Strive to Thrive Lincoln seeks nonprofit grant applications

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Strive to Thrive Lincoln seeks nonprofit grant applications
Deadline is 5 p.m. Feb. 22

The Strive to Thrive Lincoln class project seeks grant applications from organizations that empower Lincoln and Lancaster County families by connecting them to resources that help improve health or stability.
The Strive to Thrive Lincoln class project seeks grant applications from organizations that empower Lincoln and Lancaster County families by connecting them to resources that help improve health or stability.

A management class in the University of Nebraska–Lincoln’s College of Business is accepting applications from local nonprofit organizations focused on empowering Lincoln and Lancaster County families by connecting them to resources that help improve health or stability. The organizations could receive as much as $10,000 in funding.

The senior-level class, Leading People and Projects (Management 411), provides a funding opportunity for groups to make a positive difference in the Lincoln area as students gather knowledge of philanthropy. The project is known as Strive to Thrive Lincoln. Under the guidance of Amber Messersmith, lecturer in management at Nebraska, the class learns how to initiate a funding process, create a grant application, evaluate applications and make decisions on providing grants for community betterment.

“This course is integral in our curriculum as it teaches our students the role of nonprofits in a community and the importance of giving back,” said Kathy Farrell, dean of the College of Business.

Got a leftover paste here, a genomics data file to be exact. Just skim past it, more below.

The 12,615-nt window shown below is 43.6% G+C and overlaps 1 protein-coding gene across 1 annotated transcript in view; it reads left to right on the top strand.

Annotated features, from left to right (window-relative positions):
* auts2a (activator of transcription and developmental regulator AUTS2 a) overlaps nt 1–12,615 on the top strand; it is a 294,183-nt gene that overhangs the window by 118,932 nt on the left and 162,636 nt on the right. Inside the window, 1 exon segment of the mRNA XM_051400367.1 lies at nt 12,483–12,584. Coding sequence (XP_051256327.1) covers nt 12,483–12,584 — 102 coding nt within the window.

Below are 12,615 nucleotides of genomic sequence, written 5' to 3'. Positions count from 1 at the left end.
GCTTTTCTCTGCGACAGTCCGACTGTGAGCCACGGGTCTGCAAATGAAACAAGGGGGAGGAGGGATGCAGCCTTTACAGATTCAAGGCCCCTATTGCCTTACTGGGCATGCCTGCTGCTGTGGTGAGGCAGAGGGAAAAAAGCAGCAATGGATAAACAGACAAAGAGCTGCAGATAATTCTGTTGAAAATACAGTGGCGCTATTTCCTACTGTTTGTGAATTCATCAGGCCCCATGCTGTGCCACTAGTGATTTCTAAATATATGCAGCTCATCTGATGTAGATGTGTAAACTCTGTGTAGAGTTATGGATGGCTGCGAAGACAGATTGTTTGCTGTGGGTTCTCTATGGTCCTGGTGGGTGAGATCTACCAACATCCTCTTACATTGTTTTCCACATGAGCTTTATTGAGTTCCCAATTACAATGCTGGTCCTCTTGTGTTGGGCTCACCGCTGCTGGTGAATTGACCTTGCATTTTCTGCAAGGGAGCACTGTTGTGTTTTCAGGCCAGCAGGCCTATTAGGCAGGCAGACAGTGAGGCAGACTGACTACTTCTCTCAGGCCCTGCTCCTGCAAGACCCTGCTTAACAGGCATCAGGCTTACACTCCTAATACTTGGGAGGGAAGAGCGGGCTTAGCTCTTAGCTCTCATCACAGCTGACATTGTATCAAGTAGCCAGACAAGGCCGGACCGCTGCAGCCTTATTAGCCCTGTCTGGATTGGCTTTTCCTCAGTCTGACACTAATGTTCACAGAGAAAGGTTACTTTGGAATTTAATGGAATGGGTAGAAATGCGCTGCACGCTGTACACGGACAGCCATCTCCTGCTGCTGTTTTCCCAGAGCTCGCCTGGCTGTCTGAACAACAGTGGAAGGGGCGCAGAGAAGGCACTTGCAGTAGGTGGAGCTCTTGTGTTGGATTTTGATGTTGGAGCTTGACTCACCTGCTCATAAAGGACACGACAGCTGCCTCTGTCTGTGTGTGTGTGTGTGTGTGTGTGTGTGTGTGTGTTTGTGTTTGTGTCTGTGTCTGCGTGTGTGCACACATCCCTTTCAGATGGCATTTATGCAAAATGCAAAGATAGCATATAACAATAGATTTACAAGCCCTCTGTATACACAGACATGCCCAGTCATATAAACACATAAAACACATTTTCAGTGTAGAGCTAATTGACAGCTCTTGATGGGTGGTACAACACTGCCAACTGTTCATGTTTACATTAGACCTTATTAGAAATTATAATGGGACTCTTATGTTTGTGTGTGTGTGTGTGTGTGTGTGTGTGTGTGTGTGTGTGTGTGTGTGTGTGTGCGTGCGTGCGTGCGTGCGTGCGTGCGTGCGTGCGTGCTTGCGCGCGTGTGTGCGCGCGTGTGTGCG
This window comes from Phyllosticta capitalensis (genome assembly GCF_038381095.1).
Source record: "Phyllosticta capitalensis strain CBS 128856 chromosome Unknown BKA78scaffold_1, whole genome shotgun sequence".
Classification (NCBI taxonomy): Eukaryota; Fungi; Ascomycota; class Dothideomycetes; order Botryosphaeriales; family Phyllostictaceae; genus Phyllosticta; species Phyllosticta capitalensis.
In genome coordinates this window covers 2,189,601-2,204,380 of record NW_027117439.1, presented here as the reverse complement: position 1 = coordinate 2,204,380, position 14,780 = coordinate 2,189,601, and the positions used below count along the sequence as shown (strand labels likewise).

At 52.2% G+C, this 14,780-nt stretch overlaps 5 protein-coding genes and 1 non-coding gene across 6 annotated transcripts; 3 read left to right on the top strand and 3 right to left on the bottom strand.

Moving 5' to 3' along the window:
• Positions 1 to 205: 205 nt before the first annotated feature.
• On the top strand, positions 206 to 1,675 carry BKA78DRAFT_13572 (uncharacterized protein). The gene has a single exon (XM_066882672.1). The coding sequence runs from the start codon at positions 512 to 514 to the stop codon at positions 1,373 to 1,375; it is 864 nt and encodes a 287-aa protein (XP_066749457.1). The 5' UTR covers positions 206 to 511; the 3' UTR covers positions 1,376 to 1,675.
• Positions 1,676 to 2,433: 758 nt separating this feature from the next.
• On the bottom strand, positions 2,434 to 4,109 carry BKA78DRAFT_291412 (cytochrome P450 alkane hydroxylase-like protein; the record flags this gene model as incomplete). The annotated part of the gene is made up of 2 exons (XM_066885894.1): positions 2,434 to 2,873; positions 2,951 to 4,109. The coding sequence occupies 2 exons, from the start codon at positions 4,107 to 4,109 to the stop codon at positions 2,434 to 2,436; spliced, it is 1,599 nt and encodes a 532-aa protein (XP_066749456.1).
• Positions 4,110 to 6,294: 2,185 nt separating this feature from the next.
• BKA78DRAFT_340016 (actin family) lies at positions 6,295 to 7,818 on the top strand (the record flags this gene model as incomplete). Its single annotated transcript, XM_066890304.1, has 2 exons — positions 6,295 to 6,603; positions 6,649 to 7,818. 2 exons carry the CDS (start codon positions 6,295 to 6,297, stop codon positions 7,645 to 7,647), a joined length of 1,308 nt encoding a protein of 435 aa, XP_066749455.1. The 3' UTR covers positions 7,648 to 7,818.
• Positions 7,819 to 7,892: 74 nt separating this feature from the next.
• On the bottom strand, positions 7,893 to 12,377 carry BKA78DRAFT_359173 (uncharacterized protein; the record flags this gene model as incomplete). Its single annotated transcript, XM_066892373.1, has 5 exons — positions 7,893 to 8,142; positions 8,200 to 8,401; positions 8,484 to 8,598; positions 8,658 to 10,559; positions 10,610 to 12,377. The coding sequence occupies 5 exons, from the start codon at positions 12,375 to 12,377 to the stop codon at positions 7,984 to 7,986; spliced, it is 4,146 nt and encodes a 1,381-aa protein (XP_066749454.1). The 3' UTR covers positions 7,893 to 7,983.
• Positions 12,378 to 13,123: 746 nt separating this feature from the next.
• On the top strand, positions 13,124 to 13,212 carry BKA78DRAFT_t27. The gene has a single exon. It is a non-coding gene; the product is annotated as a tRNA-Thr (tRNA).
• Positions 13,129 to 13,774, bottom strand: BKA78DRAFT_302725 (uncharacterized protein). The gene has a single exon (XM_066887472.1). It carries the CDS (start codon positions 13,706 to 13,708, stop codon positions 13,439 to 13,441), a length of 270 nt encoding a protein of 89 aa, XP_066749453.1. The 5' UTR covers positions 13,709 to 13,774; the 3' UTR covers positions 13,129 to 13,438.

A gift by Nebraska philanthropist and former newspaper publisher Rhonda Seacrest enabled the college to offer the grants this semester. Seacrest said she believes the class gives students a unique experience.

“I’m a strong believer in leading by doing,” she said. “This course allows students to learn about the mission and goals of area nonprofits, to get a better understanding about what they do and who they serve, and to award funds that directly impact the community.”

The class seeks to grant funds to organizations that empower families in Lincoln and Lancaster County, with special consideration given to those connecting families to resources that improve their health or stability.

Local nonprofit organizations can apply by 5 p.m. Feb. 22 for awards of at least $2,000, up to $10,000. Organizations must have 501(c)(3) status and propose a project consistent with their mission and the mission of Strive to Thrive Lincoln. Within the application, organizations must provide their most recent Form 990 and IRS letter, submit a spreadsheet outlining their organizational and project budgets, give brief descriptions of their organization and its relevant achievements, and outline the proposed project along with how it aligns with their mission and goals.

Grant recipients will be announced at a public reception April 17.

Learn more about Strive to Thrive Lincoln and apply.

Local philanthropist Rhonda Seacrest (right), pictured with College of Business Dean Kathy Farrell, provided the funding for the Strive to Thrive Lincoln project this semester.
Local philanthropist Rhonda Seacrest (right), pictured with College of Business Dean Kathy Farrell, provided the funding for the Strive to Thrive Lincoln project this semester.